Equal rehabilitation opportunities for African Americans in prison

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Research has shown that rehabilitation can help offenders have a higher chance of being employed after release. However, the system has many restrictions and limitations that hinder the chances of betterment for African Americans. Every citizen should be treated equally in the eyes of justice, and there should not be any form of discrimination against Blacks. We hope to see changes in the system, where people of all races (when eligible) get the same opportunities in getting the help (rehabilitation, treatment, skills training etc) they need to stay away from a life of crime. By signing this petition, we can help that happen. Our ultimate goal as a society is to live in a safe environment, and by giving offenders a second chance by offering appropriate treatment and programs, we are helping society as a whole.

Our petition is similar to the Bill that was signed recently:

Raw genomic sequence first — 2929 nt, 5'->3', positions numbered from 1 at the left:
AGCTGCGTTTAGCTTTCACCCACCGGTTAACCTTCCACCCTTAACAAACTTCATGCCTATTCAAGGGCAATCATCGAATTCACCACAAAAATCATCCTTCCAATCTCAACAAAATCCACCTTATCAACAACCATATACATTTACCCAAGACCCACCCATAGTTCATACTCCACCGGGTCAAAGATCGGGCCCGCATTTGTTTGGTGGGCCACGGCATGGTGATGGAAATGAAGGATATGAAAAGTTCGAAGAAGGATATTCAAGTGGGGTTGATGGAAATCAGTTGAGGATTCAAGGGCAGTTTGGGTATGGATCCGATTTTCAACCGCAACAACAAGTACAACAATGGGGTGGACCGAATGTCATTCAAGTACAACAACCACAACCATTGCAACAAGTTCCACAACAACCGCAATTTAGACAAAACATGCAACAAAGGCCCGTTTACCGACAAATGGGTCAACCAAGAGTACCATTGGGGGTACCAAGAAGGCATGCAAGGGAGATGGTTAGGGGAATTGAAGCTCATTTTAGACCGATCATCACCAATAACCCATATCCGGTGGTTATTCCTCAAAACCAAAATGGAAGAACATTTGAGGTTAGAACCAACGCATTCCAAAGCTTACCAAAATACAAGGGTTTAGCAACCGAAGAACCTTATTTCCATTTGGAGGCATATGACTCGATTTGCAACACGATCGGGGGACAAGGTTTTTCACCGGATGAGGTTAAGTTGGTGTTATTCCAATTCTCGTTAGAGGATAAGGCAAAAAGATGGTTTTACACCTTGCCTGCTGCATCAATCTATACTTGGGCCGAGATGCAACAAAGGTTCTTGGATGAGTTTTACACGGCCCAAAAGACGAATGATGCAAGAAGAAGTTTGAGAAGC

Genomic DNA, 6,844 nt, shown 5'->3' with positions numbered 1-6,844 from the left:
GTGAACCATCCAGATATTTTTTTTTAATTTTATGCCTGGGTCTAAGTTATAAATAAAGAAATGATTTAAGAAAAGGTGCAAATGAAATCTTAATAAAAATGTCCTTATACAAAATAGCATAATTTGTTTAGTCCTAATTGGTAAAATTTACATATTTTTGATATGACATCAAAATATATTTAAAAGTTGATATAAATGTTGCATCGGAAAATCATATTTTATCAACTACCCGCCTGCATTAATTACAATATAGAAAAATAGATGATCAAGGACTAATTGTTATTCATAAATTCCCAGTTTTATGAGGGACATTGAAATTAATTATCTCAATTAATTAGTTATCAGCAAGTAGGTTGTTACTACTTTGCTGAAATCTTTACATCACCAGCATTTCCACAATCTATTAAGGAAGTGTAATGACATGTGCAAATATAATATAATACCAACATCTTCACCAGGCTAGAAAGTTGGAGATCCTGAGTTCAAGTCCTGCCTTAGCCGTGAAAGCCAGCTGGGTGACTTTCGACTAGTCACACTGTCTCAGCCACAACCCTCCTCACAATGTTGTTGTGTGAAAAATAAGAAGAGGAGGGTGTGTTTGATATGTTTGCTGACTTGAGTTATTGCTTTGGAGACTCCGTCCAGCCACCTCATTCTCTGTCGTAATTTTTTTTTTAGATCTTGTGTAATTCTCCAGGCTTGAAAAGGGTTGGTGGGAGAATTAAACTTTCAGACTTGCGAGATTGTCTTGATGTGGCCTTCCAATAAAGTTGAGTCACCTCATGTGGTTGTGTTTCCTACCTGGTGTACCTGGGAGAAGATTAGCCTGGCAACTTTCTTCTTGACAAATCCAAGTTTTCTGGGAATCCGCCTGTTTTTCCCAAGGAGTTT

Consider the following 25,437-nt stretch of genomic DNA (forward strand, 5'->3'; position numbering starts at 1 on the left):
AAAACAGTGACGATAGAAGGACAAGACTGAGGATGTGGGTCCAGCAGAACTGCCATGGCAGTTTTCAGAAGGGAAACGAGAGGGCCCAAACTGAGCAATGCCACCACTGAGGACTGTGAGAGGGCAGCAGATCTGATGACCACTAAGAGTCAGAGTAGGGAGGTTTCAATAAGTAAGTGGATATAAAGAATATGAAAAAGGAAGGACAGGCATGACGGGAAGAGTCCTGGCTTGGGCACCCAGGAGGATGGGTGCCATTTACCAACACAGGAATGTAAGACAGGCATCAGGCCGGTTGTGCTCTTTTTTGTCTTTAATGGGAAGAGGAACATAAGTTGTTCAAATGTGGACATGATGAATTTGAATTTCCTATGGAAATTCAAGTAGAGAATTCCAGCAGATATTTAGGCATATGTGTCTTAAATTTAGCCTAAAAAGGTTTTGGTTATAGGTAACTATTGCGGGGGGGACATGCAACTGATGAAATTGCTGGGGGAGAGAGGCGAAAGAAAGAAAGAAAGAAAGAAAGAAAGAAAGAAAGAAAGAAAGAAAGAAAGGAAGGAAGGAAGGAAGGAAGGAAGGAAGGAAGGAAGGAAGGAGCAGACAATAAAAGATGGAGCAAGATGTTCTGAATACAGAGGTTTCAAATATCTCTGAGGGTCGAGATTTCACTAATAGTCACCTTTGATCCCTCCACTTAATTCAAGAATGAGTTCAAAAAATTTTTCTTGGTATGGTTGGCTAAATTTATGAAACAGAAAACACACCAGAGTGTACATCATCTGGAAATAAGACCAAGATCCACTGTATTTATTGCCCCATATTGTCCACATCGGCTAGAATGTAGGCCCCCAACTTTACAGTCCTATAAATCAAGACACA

The Second Chance Reauthorization Act of 2015 (H.R. 3406): This bill helps prisoners who have completed their sentences successfully return to society, thereby enhancing public safety. This legislation, authored by Crime, Terrorism, Homeland Security, and Investigations Subcommittee Chairman Jim Sensenbrenner (R-Wis.) and Congressman Danny Davis (D-Ill.), builds on the success of the original Second Chance Act of 2008 and continues to authorize funding for both public and private entities to evaluate and improve reentry programming, including academic and vocational education for offenders in prison, jails and juvenile facilities. This legislation also includes important accountability measures and eliminates programs that have not been used.

We are working towards fighting for ALL prisoners who meet the medical criteria for substance abuse addiction to receive treatment, and also those prisoners who are eligible for treatment and programs to receive the help they require, based on their risks and needs.

Some suggestions as to what can be done: 

  • Having employers coming in to prison to look for potential employees
  • Job training can be conducted in prison, and inmates can start employment upon release
  • Focusing more on needs of offenders instead of the crimes they committed


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